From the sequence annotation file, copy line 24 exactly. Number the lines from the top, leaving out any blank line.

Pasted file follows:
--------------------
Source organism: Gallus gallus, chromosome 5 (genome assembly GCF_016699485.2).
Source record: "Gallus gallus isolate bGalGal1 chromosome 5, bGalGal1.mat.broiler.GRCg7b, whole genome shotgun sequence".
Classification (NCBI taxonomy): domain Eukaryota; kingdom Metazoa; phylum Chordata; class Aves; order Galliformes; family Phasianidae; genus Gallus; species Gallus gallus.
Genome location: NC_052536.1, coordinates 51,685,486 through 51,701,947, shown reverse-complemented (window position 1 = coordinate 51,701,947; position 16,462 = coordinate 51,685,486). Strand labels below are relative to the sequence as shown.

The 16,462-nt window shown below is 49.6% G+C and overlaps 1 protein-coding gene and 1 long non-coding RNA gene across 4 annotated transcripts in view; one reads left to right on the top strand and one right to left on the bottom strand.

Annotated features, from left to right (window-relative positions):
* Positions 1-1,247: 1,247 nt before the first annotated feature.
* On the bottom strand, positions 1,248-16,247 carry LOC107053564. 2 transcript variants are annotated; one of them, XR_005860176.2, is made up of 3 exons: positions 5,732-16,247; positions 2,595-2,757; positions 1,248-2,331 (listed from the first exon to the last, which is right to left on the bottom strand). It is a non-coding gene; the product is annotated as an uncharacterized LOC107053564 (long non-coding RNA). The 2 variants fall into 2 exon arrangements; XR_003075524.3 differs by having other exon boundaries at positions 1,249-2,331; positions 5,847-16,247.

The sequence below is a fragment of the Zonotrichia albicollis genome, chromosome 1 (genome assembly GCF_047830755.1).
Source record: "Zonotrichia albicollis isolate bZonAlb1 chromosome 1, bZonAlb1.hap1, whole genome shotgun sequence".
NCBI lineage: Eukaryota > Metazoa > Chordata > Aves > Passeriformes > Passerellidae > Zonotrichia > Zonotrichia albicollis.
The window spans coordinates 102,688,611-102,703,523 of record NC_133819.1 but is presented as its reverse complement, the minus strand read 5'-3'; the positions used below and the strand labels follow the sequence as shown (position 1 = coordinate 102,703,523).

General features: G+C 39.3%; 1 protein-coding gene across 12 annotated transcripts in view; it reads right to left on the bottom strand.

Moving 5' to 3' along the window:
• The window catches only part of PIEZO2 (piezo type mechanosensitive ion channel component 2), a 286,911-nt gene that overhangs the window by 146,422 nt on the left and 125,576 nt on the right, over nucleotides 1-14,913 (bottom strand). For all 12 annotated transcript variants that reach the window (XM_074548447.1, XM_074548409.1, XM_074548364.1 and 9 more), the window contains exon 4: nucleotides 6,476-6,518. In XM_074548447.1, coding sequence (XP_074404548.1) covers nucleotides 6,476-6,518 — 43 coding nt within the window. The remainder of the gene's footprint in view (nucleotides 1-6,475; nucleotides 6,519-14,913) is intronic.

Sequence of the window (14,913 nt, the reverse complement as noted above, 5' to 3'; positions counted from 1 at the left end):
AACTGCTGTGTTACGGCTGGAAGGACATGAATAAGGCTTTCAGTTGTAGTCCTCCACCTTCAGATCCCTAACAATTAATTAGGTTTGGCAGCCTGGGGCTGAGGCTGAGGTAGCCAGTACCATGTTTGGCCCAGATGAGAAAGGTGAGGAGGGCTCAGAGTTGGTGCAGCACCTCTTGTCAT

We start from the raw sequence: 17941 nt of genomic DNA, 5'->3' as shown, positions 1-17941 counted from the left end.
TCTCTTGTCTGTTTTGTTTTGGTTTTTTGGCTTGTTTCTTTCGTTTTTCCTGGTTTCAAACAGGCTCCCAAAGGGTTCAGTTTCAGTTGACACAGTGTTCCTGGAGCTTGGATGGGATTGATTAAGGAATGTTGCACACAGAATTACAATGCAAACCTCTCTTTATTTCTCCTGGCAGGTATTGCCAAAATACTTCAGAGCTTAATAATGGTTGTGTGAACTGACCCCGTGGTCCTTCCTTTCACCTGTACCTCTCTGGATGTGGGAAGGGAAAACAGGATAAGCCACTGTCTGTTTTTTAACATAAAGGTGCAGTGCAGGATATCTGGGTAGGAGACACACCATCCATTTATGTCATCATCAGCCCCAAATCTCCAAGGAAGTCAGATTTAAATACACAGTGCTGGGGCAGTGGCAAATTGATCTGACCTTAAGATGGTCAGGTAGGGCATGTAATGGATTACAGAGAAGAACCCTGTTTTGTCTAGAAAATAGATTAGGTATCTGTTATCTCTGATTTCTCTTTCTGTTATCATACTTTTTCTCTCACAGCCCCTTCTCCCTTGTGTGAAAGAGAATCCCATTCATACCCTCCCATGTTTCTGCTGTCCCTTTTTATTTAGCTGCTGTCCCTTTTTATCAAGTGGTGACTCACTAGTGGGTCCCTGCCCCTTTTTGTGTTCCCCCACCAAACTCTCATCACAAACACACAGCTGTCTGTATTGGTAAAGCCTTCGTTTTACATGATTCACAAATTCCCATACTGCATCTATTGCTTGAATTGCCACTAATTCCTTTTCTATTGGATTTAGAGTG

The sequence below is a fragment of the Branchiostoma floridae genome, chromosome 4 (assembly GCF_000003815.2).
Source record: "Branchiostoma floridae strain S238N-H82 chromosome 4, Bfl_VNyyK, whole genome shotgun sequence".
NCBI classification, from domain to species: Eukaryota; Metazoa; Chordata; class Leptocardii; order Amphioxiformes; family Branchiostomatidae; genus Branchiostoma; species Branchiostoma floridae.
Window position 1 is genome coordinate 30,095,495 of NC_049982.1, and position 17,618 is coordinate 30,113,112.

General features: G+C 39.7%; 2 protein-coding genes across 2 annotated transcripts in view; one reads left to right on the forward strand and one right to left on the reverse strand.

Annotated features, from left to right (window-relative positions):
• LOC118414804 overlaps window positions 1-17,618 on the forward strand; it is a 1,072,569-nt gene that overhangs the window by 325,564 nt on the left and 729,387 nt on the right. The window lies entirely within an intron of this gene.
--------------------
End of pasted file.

General features: G+C 39.7%; 2 protein-coding genes across 2 annotated transcripts in view; one reads left to right on the forward strand and one right to left on the reverse strand.